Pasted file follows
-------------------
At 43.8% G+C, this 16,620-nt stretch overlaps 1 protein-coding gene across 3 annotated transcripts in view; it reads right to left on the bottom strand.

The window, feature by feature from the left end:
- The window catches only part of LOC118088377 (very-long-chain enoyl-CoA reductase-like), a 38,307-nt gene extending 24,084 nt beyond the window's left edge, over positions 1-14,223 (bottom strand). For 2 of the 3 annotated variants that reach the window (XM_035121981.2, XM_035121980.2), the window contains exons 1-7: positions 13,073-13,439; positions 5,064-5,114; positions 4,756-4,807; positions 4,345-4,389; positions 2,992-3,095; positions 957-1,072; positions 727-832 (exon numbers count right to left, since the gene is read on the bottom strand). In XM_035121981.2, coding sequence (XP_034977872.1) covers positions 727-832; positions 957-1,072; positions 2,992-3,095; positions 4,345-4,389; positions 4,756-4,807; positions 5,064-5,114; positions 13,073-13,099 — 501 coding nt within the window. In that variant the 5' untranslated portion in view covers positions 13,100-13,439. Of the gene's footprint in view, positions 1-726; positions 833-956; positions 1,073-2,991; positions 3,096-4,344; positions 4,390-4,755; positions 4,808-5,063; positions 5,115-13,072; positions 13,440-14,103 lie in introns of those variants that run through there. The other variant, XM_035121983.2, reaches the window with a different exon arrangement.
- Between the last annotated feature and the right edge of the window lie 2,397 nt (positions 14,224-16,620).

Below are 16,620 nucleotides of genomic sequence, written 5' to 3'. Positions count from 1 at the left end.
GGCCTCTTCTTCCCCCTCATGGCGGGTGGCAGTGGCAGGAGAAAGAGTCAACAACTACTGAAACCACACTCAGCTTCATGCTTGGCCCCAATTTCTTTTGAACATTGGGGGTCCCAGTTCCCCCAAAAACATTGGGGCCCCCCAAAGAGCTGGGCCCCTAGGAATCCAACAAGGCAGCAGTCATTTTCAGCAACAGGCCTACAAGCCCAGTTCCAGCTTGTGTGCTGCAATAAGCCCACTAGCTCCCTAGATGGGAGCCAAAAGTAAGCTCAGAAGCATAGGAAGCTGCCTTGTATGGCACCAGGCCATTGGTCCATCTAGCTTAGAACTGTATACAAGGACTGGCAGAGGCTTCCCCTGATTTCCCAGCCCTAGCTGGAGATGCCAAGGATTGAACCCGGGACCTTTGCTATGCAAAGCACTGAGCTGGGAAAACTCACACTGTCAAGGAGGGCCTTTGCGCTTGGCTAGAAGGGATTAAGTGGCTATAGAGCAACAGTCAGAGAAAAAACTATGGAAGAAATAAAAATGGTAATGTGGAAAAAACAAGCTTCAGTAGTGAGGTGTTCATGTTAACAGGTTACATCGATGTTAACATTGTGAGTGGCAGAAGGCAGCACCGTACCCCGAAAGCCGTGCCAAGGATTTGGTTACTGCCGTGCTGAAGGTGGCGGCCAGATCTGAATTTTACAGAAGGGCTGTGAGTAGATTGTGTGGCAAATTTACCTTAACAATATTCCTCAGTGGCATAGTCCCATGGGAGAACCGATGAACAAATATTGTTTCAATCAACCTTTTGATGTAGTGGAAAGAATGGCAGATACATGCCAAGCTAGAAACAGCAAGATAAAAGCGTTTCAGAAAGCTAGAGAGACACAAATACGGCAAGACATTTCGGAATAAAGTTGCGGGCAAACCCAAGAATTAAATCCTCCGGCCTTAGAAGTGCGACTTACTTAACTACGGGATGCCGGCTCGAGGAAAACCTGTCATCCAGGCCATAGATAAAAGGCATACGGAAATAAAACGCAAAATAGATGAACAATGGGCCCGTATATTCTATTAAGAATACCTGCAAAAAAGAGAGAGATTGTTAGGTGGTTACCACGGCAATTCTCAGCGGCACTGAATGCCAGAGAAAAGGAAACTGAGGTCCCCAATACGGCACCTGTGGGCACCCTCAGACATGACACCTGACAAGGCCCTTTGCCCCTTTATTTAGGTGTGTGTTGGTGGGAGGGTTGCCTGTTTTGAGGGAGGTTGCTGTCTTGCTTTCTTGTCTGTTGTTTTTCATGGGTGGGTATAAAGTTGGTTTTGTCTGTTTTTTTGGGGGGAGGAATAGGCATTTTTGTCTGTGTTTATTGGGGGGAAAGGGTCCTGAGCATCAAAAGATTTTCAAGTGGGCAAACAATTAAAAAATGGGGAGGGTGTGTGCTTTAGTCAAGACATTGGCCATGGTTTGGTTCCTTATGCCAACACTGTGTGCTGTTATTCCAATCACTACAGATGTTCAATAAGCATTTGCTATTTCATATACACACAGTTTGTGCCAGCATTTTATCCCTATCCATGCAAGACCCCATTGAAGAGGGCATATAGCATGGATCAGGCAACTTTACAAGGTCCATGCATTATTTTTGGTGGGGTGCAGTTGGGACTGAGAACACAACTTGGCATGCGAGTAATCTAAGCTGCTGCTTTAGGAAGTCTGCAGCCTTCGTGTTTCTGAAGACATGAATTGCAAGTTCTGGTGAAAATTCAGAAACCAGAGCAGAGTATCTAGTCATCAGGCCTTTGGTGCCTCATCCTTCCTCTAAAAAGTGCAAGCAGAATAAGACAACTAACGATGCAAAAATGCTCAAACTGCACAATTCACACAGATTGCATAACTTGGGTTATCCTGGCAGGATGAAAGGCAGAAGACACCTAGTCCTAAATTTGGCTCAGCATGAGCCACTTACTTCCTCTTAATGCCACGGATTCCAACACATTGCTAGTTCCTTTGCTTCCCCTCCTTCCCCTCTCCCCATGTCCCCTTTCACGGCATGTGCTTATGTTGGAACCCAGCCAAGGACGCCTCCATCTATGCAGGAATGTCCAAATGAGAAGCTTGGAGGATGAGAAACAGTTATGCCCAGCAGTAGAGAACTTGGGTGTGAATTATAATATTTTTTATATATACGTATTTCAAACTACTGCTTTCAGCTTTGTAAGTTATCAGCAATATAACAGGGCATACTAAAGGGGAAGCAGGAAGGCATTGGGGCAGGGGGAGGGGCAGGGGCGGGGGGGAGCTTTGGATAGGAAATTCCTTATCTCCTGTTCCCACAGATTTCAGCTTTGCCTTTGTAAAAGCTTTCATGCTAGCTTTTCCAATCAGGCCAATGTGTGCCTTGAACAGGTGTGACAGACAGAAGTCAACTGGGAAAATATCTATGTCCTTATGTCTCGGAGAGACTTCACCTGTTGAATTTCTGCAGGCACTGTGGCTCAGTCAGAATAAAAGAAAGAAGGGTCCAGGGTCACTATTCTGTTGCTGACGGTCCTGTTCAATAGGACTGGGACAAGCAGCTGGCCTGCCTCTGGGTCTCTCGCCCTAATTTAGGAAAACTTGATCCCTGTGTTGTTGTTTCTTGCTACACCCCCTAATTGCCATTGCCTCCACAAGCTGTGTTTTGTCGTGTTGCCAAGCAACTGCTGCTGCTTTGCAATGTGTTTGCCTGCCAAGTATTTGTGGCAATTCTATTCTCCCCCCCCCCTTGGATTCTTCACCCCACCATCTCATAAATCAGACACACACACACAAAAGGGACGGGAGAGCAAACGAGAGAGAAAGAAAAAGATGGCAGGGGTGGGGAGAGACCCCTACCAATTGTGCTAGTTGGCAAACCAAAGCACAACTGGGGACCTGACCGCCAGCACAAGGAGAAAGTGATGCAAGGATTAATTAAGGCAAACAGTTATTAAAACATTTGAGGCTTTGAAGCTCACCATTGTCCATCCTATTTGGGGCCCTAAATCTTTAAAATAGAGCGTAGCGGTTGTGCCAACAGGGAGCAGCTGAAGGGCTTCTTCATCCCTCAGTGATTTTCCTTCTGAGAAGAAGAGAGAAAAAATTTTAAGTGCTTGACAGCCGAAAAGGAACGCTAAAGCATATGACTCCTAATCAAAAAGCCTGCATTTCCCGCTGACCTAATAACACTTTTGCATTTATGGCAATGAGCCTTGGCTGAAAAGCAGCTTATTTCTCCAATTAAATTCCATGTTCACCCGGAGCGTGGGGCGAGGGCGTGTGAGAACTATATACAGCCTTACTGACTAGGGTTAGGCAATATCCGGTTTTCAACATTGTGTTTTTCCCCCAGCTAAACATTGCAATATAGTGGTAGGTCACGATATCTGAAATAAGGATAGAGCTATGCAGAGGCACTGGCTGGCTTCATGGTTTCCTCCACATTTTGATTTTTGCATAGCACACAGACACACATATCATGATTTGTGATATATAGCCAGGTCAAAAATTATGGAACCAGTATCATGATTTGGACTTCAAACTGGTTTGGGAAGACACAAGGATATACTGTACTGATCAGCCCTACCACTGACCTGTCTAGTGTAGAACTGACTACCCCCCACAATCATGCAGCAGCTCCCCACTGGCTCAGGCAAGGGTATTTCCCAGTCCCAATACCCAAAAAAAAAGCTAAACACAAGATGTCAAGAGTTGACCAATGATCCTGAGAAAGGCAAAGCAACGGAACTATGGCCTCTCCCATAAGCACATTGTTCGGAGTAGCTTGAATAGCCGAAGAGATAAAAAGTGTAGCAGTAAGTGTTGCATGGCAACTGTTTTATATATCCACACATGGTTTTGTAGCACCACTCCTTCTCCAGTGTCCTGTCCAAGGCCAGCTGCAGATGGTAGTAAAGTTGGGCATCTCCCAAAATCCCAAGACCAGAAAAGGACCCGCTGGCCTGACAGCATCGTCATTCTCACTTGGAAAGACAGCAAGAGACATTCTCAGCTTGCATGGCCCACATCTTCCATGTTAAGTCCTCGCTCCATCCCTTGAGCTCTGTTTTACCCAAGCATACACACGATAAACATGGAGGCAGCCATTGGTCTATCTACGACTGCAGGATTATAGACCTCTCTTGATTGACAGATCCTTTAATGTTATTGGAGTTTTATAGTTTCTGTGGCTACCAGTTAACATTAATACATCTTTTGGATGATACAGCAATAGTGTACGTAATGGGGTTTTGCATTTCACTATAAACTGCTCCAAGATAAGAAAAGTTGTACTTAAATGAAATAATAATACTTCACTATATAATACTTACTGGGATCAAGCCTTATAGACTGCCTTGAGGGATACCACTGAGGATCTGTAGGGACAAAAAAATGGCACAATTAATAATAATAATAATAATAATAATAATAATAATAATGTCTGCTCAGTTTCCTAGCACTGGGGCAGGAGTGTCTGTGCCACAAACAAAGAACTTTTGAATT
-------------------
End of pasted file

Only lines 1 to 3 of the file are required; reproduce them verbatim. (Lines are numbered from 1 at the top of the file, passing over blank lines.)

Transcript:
At 43.8% G+C, this 16,620-nt stretch overlaps 1 protein-coding gene across 3 annotated transcripts in view; it reads right to left on the bottom strand.

The window, feature by feature from the left end:
- The window catches only part of LOC118088377 (very-long-chain enoyl-CoA reductase-like), a 38,307-nt gene extending 24,084 nt beyond the window's left edge, over positions 1-14,223 (bottom strand). For 2 of the 3 annotated variants that reach the window (XM_035121981.2, XM_035121980.2), the window contains exons 1-7: positions 13,073-13,439; positions 5,064-5,114; positions 4,756-4,807; positions 4,345-4,389; positions 2,992-3,095; positions 957-1,072; positions 727-832 (exon numbers count right to left, since the gene is read on the bottom strand). In XM_035121981.2, coding sequence (XP_034977872.1) covers positions 727-832; positions 957-1,072; positions 2,992-3,095; positions 4,345-4,389; positions 4,756-4,807; positions 5,064-5,114; positions 13,073-13,099 — 501 coding nt within the window. In that variant the 5' untranslated portion in view covers positions 13,100-13,439. Of the gene's footprint in view, positions 1-726; positions 833-956; positions 1,073-2,991; positions 3,096-4,344; positions 4,390-4,755; positions 4,808-5,063; positions 5,115-13,072; positions 13,440-14,103 lie in introns of those variants that run through there. The other variant, XM_035121983.2, reaches the window with a different exon arrangement.